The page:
Redemptive Traits

I’ve talked before about causing readers to experience hatred for villains, and I probably will again, but today I’ll look at the other side of the coin:  loving villains.

It’s easy enough to hate a bad guy.  There are some outstanding examples where the opposite is the case in recent pop culture, but usually audiences want the bad guys to come to a bad end.

However, villains are people–well, characters–as much as heroes are.  People are complicated, especially the ones who do terrible things.  Reflecting that truth in a villainous character can make them incredibly interesting, and when I want to write such a villain, that starts with the aspects of the character that wouldn’t go on their bad guy resume.

The wholly evil villains aren’t terribly realistic, after all, any more than wholly virtuous heroes are.

Take Star Wars, for instance.  Emperor Palpatine is a backstabbing, scheming tyrant who really likes power and doesn’t much care about who he walks over to get it.  We never see a single redemptive act during Palpatine’s screentime.  Darth Vader, on the other hand, loves his son and misses his wife.  That doesn’t make up for the slaughter of the Jedi younglings or the destruction of Alderaan, but it gives us a look at him as something other than a scary black mask.

Star Wars would not be Star Wars without Emperor Palpatine, but Darth Vader is the face of the dark side.  In some ways, his redemptive qualities make his terrible acts even worse–how can you love that deeply, and kill that easily, at the same time?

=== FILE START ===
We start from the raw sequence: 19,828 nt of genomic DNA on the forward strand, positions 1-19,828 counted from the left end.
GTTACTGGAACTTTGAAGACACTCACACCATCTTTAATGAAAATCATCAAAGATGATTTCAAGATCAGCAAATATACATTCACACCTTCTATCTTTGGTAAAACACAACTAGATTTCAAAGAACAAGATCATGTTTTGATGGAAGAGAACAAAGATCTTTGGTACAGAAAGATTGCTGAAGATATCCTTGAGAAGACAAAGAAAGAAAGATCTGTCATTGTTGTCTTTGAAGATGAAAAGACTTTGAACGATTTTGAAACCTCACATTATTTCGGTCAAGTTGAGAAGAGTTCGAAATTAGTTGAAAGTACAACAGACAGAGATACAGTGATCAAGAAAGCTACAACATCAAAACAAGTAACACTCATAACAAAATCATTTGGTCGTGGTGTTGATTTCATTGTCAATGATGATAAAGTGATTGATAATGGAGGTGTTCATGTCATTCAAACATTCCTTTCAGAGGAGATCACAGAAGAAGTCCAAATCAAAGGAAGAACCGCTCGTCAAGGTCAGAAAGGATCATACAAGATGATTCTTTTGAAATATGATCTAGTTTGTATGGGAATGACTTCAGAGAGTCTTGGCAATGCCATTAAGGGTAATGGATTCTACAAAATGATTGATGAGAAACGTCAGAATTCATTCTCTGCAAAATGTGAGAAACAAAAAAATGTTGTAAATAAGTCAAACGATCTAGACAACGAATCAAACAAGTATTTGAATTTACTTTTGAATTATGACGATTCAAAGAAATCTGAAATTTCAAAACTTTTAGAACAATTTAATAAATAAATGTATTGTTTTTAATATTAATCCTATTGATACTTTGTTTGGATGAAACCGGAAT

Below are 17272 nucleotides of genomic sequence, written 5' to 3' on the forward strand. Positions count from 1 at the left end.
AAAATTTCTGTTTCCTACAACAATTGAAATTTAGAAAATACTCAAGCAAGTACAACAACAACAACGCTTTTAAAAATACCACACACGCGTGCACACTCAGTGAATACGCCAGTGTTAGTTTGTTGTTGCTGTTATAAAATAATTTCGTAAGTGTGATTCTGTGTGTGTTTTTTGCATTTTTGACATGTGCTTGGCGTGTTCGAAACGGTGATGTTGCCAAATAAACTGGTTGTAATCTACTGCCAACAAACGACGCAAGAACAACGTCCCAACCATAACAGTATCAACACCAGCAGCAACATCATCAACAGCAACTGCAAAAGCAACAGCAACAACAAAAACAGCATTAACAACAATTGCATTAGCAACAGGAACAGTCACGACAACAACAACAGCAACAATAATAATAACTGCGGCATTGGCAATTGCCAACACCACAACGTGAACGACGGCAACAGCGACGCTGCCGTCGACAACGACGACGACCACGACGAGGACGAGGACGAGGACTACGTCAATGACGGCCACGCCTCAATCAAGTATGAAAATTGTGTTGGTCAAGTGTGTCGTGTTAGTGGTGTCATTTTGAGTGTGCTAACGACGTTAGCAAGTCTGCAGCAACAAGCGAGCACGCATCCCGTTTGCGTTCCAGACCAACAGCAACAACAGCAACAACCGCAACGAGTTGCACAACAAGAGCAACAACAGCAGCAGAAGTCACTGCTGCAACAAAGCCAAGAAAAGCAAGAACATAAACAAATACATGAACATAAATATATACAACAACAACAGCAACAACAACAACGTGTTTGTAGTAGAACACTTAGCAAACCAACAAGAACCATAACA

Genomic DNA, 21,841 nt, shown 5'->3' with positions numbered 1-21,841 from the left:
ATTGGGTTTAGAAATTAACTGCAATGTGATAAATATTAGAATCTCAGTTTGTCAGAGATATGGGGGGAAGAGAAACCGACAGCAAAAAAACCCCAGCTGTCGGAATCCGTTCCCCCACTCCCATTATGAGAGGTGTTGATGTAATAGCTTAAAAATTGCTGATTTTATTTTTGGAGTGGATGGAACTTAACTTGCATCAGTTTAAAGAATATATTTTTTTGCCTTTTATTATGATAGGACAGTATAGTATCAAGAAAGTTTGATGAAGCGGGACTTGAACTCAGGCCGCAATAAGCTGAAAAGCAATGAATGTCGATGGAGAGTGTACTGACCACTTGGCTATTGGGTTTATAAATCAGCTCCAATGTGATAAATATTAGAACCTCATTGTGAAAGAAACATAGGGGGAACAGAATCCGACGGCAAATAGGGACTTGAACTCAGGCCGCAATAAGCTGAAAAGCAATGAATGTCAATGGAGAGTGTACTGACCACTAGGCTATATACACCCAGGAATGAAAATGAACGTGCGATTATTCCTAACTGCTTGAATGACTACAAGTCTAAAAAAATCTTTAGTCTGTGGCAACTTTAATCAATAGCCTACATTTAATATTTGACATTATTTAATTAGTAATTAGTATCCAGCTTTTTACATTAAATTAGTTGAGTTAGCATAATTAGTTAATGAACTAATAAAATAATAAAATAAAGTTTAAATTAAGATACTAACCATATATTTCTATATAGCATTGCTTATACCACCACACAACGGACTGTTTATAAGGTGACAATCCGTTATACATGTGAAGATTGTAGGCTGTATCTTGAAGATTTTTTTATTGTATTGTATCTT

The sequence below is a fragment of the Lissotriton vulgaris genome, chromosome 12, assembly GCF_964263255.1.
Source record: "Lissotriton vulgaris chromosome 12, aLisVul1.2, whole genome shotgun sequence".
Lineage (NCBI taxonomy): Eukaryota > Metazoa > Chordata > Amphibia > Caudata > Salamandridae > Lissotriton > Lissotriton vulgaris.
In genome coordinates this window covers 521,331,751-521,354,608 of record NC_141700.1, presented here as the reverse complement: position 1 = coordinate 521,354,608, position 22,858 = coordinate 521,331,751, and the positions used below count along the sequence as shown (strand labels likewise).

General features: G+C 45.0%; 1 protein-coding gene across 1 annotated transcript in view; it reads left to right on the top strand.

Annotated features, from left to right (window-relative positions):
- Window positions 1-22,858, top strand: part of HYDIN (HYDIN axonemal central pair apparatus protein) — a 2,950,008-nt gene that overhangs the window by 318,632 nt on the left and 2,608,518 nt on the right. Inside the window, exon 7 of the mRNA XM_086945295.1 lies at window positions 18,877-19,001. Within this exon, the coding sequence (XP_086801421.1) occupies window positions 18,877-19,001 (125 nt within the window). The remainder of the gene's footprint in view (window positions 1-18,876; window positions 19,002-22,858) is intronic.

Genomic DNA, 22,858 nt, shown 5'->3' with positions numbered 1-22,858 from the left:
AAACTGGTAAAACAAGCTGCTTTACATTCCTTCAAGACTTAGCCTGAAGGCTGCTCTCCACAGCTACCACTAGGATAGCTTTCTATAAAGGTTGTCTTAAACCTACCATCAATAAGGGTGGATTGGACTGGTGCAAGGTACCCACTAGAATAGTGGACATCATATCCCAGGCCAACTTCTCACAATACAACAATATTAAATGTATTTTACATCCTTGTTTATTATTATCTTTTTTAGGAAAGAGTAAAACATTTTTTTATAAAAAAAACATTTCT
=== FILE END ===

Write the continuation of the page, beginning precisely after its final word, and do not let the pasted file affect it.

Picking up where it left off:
It’s similar with the Lord of the Rings.  Sure, Sauron and the Ringwraiths are terrifying, but Gollum is the bad guy we remember, and Boromir the hero whose fall from grace speaks loudest.

It’s easy enough to look at popular villains and say what it is that makes them so interesting.  It’s harder to write similarly interesting baddies without accidentally slapping a new name on an old character.

However, there are some common themes which the most memorable villains tend to share.  Love.  Revenge.  Fear.  Hunger, in some cases.

Loving someone, as Darth Vader does, is the simplest way of giving a villain extra depth.  Real love, valuing someone else at least as much as oneself, is universally considered good.  Or so I assume.  If it isn’t universally good, then there are dark corners of the universe that I do not wish to visit.

Because of that belief in the goodness of love, baddies who love someone are fascinating.  Those who slip to the dark side as a result of their efforts to protect a loved one are doubly interesting.  Artemis Fowl loves his father enough to do practically anything to find him–and Artemis is definitely a villain in the beginning–and so we understand him.

Revenge is another common theme in the genesis of a villain, and it usually begins with love.  (Blank)’s need for vengeance against (blank) because of the death of (blank) in Captain America:  Civil War makes him far more interesting than the run-of-the-mill “I will destroy the Universe!” villain.  His destructive tendencies have a purpose and a motivation, even if they’re misguided.

Yes, the censoring was necessary.

That said, vengeance because of some slight against oneself can be as interesting as vengeance because of love.  It can establish the villain’s selfish nature, as well.  Loki joined the dark side initially because of his father’s rejection and finding out he’d been lied to his whole life.  We’ve all felt rejection, and we’ve all had some aspect of our worldview prove to be false–even if it was just Santa Claus.  The rest of us don’t normally try to destroy planets afterwards.